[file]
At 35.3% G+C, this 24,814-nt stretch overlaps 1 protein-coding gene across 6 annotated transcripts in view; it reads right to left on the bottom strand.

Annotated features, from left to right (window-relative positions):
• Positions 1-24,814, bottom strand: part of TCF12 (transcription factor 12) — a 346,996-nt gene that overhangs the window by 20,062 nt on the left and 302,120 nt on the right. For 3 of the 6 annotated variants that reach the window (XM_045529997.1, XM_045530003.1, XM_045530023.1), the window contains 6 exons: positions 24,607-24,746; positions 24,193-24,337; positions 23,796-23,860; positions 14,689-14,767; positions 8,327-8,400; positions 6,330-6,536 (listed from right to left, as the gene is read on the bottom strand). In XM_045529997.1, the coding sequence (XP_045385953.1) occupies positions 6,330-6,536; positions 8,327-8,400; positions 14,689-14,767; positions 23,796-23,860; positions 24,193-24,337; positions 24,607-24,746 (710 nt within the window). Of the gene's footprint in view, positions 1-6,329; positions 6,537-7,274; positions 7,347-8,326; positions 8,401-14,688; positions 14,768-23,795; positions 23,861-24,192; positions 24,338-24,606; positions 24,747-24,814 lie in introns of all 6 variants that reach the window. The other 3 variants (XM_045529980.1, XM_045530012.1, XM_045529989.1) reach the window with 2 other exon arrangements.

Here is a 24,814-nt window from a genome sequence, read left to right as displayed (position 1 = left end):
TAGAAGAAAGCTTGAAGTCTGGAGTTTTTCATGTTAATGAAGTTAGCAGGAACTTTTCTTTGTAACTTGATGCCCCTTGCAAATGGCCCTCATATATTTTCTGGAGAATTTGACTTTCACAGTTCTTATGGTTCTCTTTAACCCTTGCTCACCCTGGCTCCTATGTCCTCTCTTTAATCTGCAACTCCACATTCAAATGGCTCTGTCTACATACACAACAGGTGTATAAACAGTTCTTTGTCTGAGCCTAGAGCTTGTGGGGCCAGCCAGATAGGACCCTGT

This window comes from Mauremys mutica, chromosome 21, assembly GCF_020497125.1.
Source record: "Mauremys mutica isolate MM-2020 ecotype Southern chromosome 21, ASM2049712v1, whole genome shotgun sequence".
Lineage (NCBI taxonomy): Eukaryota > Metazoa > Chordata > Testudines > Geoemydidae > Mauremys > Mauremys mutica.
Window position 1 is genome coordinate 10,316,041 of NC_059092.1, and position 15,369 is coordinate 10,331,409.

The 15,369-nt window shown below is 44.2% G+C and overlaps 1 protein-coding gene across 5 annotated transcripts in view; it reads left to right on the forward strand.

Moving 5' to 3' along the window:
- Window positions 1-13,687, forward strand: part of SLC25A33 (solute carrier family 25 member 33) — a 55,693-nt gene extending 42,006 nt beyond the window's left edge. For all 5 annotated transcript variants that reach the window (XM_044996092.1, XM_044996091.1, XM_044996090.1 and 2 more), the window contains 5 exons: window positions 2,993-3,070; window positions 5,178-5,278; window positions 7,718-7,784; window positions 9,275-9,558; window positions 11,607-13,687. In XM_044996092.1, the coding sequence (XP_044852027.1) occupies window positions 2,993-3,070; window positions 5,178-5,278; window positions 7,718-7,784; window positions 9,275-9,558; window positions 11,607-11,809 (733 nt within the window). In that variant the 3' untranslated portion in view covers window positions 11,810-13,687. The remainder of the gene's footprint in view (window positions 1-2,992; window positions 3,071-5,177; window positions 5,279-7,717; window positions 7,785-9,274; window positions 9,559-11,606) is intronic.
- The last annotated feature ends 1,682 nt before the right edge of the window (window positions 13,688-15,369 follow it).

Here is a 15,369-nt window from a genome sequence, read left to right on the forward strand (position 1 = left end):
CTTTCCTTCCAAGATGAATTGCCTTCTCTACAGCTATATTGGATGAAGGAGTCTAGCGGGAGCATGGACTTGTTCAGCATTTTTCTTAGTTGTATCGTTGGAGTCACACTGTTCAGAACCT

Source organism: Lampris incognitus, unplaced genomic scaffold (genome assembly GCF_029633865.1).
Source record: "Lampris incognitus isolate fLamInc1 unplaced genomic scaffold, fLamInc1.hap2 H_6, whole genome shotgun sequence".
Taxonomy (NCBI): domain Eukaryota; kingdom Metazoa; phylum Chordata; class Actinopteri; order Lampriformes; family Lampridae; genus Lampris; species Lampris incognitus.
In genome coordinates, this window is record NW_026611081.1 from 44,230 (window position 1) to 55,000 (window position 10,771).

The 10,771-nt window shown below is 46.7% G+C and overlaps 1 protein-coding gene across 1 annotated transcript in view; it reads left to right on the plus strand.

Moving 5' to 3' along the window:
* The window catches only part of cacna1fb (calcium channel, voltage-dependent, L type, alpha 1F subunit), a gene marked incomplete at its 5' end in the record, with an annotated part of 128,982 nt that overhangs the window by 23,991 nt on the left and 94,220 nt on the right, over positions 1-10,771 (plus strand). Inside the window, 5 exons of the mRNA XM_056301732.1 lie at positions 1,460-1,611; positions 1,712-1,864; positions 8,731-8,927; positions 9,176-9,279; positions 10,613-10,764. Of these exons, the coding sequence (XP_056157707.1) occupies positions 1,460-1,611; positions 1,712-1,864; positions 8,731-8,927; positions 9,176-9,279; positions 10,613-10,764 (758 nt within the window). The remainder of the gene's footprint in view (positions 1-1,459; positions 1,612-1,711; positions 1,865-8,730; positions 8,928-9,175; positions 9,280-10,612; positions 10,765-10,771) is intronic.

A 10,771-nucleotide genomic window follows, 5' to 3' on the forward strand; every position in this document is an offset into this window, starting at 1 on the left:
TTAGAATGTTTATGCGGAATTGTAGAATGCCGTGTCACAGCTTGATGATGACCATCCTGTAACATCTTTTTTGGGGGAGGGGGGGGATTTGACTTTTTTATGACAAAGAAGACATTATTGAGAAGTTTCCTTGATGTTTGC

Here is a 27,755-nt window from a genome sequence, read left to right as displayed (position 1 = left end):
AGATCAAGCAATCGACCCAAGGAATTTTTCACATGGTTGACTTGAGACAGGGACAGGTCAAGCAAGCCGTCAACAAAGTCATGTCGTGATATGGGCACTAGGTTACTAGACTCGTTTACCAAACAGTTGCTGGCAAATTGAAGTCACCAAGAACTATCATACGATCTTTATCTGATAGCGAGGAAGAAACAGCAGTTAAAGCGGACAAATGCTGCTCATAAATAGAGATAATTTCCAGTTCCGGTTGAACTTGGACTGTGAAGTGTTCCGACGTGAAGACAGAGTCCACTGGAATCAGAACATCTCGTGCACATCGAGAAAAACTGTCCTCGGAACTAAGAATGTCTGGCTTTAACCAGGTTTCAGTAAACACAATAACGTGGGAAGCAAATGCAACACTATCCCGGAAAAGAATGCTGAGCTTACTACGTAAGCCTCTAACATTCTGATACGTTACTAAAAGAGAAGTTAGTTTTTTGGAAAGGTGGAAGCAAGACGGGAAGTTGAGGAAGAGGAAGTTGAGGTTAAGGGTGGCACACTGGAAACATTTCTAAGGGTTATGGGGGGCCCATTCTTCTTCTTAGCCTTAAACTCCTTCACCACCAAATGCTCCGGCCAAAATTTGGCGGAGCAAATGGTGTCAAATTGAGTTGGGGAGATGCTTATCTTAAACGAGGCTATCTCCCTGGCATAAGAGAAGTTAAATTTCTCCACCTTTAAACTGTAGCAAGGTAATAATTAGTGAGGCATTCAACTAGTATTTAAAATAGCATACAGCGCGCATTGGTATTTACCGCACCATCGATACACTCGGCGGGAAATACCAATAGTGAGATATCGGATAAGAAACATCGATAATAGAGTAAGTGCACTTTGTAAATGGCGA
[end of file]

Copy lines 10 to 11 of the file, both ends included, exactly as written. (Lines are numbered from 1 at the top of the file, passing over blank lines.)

The 15,369-nt window shown below is 44.2% G+C and overlaps 1 protein-coding gene across 5 annotated transcripts in view; it reads left to right on the forward strand.

Moving 5' to 3' along the window: